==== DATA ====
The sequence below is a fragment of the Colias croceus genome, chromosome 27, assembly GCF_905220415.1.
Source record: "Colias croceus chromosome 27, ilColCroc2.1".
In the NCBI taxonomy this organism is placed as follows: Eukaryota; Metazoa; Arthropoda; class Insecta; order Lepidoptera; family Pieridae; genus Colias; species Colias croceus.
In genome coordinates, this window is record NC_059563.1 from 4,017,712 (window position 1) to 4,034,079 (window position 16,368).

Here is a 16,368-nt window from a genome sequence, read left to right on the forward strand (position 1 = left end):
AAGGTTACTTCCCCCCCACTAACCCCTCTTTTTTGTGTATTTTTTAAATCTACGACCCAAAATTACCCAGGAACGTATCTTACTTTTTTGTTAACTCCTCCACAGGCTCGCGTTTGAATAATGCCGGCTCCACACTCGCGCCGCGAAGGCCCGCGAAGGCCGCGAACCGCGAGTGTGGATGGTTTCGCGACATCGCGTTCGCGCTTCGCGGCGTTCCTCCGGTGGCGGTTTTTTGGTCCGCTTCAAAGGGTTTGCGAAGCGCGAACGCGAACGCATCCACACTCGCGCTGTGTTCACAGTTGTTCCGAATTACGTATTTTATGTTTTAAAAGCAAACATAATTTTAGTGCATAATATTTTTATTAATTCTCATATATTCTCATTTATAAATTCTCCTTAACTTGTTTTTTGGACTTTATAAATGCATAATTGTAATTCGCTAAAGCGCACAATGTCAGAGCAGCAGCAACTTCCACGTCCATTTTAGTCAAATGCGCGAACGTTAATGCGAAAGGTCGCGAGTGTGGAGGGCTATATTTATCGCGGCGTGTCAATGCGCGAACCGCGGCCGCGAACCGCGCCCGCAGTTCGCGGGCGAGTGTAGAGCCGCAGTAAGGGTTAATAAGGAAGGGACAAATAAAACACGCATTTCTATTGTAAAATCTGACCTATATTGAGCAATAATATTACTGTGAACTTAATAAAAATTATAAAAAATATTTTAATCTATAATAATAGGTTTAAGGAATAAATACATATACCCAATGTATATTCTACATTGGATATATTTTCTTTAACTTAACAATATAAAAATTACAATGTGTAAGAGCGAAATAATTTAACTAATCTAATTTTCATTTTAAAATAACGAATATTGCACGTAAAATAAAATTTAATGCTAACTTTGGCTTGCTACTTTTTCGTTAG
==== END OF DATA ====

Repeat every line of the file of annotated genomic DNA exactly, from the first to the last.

The sequence below is a fragment of the Colias croceus genome, chromosome 27, assembly GCF_905220415.1.
Source record: "Colias croceus chromosome 27, ilColCroc2.1".
In the NCBI taxonomy this organism is placed as follows: Eukaryota; Metazoa; Arthropoda; class Insecta; order Lepidoptera; family Pieridae; genus Colias; species Colias croceus.
In genome coordinates, this window is record NC_059563.1 from 4,017,712 (window position 1) to 4,034,079 (window position 16,368).

Here is a 16,368-nt window from a genome sequence, read left to right on the forward strand (position 1 = left end):
AAGGTTACTTCCCCCCCACTAACCCCTCTTTTTTGTGTATTTTTTAAATCTACGACCCAAAATTACCCAGGAACGTATCTTACTTTTTTGTTAACTCCTCCACAGGCTCGCGTTTGAATAATGCCGGCTCCACACTCGCGCCGCGAAGGCCCGCGAAGGCCGCGAACCGCGAGTGTGGATGGTTTCGCGACATCGCGTTCGCGCTTCGCGGCGTTCCTCCGGTGGCGGTTTTTTGGTCCGCTTCAAAGGGTTTGCGAAGCGCGAACGCGAACGCATCCACACTCGCGCTGTGTTCACAGTTGTTCCGAATTACGTATTTTATGTTTTAAAAGCAAACATAATTTTAGTGCATAATATTTTTATTAATTCTCATATATTCTCATTTATAAATTCTCCTTAACTTGTTTTTTGGACTTTATAAATGCATAATTGTAATTCGCTAAAGCGCACAATGTCAGAGCAGCAGCAACTTCCACGTCCATTTTAGTCAAATGCGCGAACGTTAATGCGAAAGGTCGCGAGTGTGGAGGGCTATATTTATCGCGGCGTGTCAATGCGCGAACCGCGGCCGCGAACCGCGCCCGCAGTTCGCGGGCGAGTGTAGAGCCGCAGTAAGGGTTAATAAGGAAGGGACAAATAAAACACGCATTTCTATTGTAAAATCTGACCTATATTGAGCAATAATATTACTGTGAACTTAATAAAAATTATAAAAAATATTTTAATCTATAATAATAGGTTTAAGGAATAAATACATATACCCAATGTATATTCTACATTGGATATATTTTCTTTAACTTAACAATATAAAAATTACAATGTGTAAGAGCGAAATAATTTAACTAATCTAATTTTCATTTTAAAATAACGAATATTGCACGTAAAATAAAATTTAATGCTAACTTTGGCTTGCTACTTTTTCGTTAG